Access changes affect disabled passengers

LEMMON VALLEY, NV (KOLO) Janice Buse was able to use the RTC Access bus service because it picked her up at home and took her to doctors' visits and other errands. But RTC gave her and other disabled passengers a six-month notice saying Access would not be as accessible.

“I kind of wonder if they don't think this is a good way to get rid of us,” says Buse. “Because we will get so frustrated and so irritated, all of these people will get so frustrated that they won't even call anymore,” she says.

Janice Buse was diagnosed with gynecological cancer in 2011. That was followed by radiation and chemotherapy and, just as with many cancer patients, Janice suffers from the side effects like lymphedema, where her body retains fluids.

She can barely walk on her legs.

“But I'm going to guess, each thigh is at least 25 inches, So I'll say, 15 pounds of water in each leg,” says Buse.

For years, she took advantage of the RTC's Access bus program where a driver would come pick her up at her home and take her to doctors' appointments, pharmacy, grocery store, and hair appointments.

Then last September the RTC told her and other passengers with disabilities the program would be limited.

“Previously our services were above and beyond ADA-compliant. We actually brought them to ADA compliance due to funding reasons,” says Lauren Ball with RTC.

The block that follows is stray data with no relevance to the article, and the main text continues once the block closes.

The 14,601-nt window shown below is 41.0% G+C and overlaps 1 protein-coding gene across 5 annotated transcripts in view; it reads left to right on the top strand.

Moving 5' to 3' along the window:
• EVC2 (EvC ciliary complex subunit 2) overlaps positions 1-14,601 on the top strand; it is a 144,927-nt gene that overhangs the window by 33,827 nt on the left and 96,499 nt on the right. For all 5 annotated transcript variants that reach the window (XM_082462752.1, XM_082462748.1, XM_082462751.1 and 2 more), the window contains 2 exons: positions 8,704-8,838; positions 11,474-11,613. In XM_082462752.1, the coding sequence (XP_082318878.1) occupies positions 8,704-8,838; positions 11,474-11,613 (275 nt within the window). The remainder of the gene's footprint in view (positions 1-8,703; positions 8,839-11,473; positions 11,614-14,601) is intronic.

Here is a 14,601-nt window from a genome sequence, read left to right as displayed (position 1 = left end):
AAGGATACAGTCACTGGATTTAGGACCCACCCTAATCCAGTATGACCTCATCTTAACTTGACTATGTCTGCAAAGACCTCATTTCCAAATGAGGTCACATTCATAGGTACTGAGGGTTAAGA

As a result Linda must buy taxi bucks to drive her to the RTC's service area, about three miles from her home. That comes to an additional $20 a trip.

Combined, the Access ride which she will take from the bus stop she adds an additional $6 round trip. She says on a fixed income it all adds up.

She's frustrated, she says, as she's now paying more for the service. And because of her legs, getting in and out of a taxi these days is nearly impossible.

“I cannot bend my legs. I cannot turn my body the way you do to get into a car. And I can't bend my leg,” says Buse.

“We do feel for her, and that's why we want to work with her to find the best options be can,” says Ball.

The RTC says it's received few complaints about the new and limited Access service, saying it will contact Janice to see what more they can do to help her get to other appointments.

While she does have a door-to-door service to medical visits she is happy with, she says this new limited Access service is otherwise turning her into a shut-in.

Copyright KOLO-TV 2019